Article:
This map from Mapping a Better Future combines poverty rates with milk production data and shows only the poverty rates for administrative areas with milk surplus. By knowing which areas display both high poverty rate and milk surplus, Uganda’s leaders can better provide market opportunities for poorer dairy farmers and target infrastructure investments.
The percentage of the population living below the poverty line is shown from
>dark green (lowest) to > light green (low) to > beige (medium) to > tan (high) to > dark brown (highest).
Gray areas = no data
White areas = outside milk surplus area
Diagonal blue lines = major national parks and wildlife reserves (over 50,000 ha)
To see the original of this and other maps, go here.
set of maps illustrating possible market
opportunities for Uganda’s livestock farmers living
in poverty is being unveiled today. The maps compare for the first time
2005 poverty levels with livestock data from the
2002 population and housing census and the 2008
national livestock census.
‘Seven out of ten households in Uganda own
livestock, making it an integral part of Ugandans’
diet, culture and income,’ said Hon. Hope R.
Mwesigye, Ugandan Minister of Agriculture,
Animal Industry and Fisheries and co-author of
Mapping a Better Future: Spatial Analysis and
Pro-Poor Livestock Strategies in Uganda. ‘The
maps are meant to guide the government’s future
investments to reduce poverty while strengthening
the livestock sector.’
Hon. Syda N.M. Bbumba, Uganda Minister of
Finance, Planning and Economic Development,
said, ‘Examining the spatial relationships between
poverty, livestock systems, location of livestock
services such as dairy cooling plants, and livestock
disease hotspots can provide new evidence-based
information to help craft more effective
investments and poverty reduction efforts.
While Uganda’s total agricultural output has declined, livestock figures have increased dramatically in the last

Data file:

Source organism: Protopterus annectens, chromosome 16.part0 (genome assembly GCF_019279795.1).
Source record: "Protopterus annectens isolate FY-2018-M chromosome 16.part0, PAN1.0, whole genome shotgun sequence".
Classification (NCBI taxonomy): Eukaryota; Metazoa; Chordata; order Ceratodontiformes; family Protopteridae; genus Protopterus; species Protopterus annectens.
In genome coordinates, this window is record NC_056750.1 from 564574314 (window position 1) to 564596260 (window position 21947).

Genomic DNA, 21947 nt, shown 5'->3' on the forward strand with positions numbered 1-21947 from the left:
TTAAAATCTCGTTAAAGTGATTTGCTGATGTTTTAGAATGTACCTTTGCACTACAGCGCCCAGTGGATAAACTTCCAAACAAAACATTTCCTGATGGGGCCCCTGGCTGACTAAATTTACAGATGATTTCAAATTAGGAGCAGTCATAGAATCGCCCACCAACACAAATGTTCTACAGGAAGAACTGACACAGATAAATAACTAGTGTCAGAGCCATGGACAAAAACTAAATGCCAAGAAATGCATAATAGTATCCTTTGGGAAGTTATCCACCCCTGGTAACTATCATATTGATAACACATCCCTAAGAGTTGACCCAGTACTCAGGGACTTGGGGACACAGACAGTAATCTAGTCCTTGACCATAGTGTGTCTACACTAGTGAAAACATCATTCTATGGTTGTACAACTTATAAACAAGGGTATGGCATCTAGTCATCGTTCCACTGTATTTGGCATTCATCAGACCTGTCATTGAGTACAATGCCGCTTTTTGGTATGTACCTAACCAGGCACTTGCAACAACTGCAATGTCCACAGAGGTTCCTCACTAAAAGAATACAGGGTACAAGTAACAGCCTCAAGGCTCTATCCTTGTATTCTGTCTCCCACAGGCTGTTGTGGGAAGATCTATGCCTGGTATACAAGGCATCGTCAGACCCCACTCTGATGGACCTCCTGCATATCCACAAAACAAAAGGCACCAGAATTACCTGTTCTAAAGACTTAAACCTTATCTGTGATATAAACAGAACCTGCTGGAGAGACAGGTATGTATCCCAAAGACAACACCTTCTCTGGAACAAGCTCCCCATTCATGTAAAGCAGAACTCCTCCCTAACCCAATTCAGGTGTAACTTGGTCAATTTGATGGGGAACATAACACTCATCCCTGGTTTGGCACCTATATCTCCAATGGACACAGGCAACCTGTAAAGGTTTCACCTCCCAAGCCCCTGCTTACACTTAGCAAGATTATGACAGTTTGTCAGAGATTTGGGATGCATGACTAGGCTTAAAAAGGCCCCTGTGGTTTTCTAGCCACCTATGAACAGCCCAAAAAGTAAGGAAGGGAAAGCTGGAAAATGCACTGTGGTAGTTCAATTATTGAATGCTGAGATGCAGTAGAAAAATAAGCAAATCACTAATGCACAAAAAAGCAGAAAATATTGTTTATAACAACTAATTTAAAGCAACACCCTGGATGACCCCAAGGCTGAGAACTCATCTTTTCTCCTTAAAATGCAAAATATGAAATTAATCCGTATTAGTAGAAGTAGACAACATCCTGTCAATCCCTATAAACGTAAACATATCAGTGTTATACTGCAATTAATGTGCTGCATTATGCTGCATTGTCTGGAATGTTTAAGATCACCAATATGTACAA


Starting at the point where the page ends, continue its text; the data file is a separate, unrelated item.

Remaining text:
decade due to strong domestic and regional demand for livestock products, according to the report.
‘Increased livestock production carries both economic opportunities for Ugandans and greater risk for
transmission of animal diseases,’ said Nicholas Kauta, Commissioner of Livestock Health and Entomology at
the Ministry of Agriculture, Animal Industry and Fisheries. ‘The maps included in this report will help
Uganda’s leaders understand market opportunities and, at the same time, target at-risk areas for disease
outbreaks with appropriate health intervention plans.’
For instance, maps showing milk surplus and deficit areas can highlight geographic differences in market
opportunities for poor dairy farmers. According to the maps in the report, about 3.5 million people live in
sub-counties identified as producing more milk than their residents consume, and approximately 0.8 million
poor people live in areas where the demand for milk is greater than supply. This information can help
policymakers, dairy researchers and development agencies gauge market opportunities and invest in
infrastructure where it is needed the most.
‘By combining social data and livestock information and analyzing the map overlays, decision-makers from
different sectors can work together to identify solutions to complex problems facing communities such as
diseases that affect both people and livestock,’ said Norbert Henninger, senior associate at the World Resources Institute and co-author
of the report.
John B. Male-Mukasa, executive director of the Uganda Bureau of Statistics, said, ‘Uganda’s government
acknowledges the importance of livestock to the nation’s economic development and food security, and as
part of its 2010–2015 National Development Plan, it plans to invest in improved livestock breeds, water
infrastructure and livestock land management. The maps in this report will be useful in identifying the
regions where investment is needed most dearly.’
Mapping a Better Future is the third installment in a series of publications using maps and spatial analysis to
reduce poverty in Uganda, following two previous reports that targeted wetlands and water and sanitation.
Download the publication here.
The following institutions were involved in the production of this publication.
The Uganda Bureau of Statistics is the principal data-collecting, -processing, -analyzing, and -
disseminating agency responsible for coordinating and supervising the National Statistical System.
The World Resources Institute is an environmental think tank that goes beyond research to
find practical ways to protect the earth and improve people’s lives.